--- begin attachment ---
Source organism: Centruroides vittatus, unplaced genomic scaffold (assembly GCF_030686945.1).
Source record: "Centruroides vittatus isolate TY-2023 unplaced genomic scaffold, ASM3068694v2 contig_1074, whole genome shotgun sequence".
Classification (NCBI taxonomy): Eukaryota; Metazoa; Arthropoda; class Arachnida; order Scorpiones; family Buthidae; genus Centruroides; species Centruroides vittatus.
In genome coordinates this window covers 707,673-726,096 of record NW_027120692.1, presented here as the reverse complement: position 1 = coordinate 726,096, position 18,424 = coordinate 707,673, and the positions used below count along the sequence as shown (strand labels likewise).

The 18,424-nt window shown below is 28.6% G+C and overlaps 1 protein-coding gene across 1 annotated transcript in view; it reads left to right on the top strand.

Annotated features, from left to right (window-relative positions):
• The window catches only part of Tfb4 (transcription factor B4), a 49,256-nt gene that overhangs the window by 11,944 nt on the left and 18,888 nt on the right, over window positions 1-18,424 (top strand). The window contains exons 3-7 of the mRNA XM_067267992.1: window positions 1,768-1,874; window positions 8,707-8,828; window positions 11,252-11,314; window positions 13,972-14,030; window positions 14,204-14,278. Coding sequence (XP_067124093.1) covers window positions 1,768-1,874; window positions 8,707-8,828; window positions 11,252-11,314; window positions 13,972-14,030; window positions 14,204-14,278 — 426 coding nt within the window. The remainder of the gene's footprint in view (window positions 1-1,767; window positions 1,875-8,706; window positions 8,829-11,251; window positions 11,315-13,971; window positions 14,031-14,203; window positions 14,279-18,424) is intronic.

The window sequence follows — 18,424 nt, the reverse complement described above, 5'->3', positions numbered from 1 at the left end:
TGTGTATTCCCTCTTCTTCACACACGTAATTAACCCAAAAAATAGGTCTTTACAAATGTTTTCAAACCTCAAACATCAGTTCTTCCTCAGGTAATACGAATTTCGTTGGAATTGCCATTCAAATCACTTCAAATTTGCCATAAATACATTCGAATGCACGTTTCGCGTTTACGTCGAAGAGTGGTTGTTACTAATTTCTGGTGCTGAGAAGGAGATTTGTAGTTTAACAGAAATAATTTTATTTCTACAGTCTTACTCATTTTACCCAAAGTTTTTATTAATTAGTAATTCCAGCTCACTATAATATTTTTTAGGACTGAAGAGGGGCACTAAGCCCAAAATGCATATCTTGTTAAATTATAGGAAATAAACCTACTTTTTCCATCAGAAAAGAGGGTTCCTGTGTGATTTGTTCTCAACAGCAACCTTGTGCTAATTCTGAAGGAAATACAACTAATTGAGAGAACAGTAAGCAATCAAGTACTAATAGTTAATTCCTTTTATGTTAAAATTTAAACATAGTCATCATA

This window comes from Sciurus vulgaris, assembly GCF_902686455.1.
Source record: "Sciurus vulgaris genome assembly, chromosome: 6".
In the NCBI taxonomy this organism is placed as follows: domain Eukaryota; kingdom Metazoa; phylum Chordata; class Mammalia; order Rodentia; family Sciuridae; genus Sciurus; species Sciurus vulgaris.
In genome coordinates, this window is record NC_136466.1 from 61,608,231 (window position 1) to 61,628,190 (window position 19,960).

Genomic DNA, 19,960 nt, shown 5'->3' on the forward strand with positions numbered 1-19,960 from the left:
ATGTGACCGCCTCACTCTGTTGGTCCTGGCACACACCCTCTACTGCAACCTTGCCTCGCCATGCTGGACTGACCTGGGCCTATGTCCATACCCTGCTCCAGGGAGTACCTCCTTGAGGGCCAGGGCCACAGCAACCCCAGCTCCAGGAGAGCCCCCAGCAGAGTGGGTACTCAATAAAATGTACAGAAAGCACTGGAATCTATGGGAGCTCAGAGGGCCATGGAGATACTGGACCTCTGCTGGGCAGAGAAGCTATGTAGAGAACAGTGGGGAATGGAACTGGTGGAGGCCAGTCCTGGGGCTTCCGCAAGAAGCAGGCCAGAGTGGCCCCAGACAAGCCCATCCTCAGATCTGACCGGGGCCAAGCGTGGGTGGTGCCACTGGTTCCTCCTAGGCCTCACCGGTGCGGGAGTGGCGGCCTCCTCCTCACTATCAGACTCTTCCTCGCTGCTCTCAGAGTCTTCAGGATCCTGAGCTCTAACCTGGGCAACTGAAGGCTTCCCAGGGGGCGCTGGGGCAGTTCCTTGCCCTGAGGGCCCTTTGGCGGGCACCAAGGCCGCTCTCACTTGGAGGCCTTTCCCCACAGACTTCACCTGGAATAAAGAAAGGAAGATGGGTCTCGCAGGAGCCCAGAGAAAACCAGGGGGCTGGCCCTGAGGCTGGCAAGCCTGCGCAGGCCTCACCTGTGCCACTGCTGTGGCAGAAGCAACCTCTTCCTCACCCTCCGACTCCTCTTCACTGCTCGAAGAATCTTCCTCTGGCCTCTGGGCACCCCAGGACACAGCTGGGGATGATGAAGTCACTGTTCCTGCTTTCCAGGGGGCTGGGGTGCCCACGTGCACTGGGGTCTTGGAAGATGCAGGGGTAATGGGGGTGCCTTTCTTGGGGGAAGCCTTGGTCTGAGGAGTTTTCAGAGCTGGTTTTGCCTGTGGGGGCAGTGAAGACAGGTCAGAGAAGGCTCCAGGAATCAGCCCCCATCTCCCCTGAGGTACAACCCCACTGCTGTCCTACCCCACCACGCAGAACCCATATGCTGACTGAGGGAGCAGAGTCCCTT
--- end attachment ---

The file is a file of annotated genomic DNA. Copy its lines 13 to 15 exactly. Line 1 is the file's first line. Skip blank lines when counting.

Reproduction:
In genome coordinates, this window is record NC_136466.1 from 61,608,231 (window position 1) to 61,628,190 (window position 19,960).

Genomic DNA, 19,960 nt, shown 5'->3' on the forward strand with positions numbered 1-19,960 from the left:
ATGTGACCGCCTCACTCTGTTGGTCCTGGCACACACCCTCTACTGCAACCTTGCCTCGCCATGCTGGACTGACCTGGGCCTATGTCCATACCCTGCTCCAGGGAGTACCTCCTTGAGGGCCAGGGCCACAGCAACCCCAGCTCCAGGAGAGCCCCCAGCAGAGTGGGTACTCAATAAAATGTACAGAAAGCACTGGAATCTATGGGAGCTCAGAGGGCCATGGAGATACTGGACCTCTGCTGGGCAGAGAAGCTATGTAGAGAACAGTGGGGAATGGAACTGGTGGAGGCCAGTCCTGGGGCTTCCGCAAGAAGCAGGCCAGAGTGGCCCCAGACAAGCCCATCCTCAGATCTGACCGGGGCCAAGCGTGGGTGGTGCCACTGGTTCCTCCTAGGCCTCACCGGTGCGGGAGTGGCGGCCTCCTCCTCACTATCAGACTCTTCCTCGCTGCTCTCAGAGTCTTCAGGATCCTGAGCTCTAACCTGGGCAACTGAAGGCTTCCCAGGGGGCGCTGGGGCAGTTCCTTGCCCTGAGGGCCCTTTGGCGGGCACCAAGGCCGCTCTCACTTGGAGGCCTTTCCCCACAGACTTCACCTGGAATAAAGAAAGGAAGATGGGTCTCGCAGGAGCCCAGAGAAAACCAGGGGGCTGGCCCTGAGGCTGGCAAGCCTGCGCAGGCCTCACCTGTGCCACTGCTGTGGCAGAAGCAACCTCTTCCTCACCCTCCGACTCCTCTTCACTGCTCGAAGAATCTTCCTCTGGCCTCTGGGCACCCCAGGACACAGCTGGGGATGATGAAGTCACTGTTCCTGCTTTCCAGGGGGCTGGGGTGCCCACGTGCACTGGGGTCTTGGAAGATGCAGGGGTAATGGGGGTGCCTTTCTTGGGGGAAGCCTTGGTCTGAGGAGTTTTCAGAGCTGGTTTTGCCTGTGGGGGCAGTGAAGACAGGTCAGAGAAGGCTCCAGGAATCAGCCCCCATCTCCCCTGAGGTACAACCCCACTGCTGTCCTACCCCACCACGCAGAACCCATATGCTGACTGAGGGAGCAGAGTCCCTT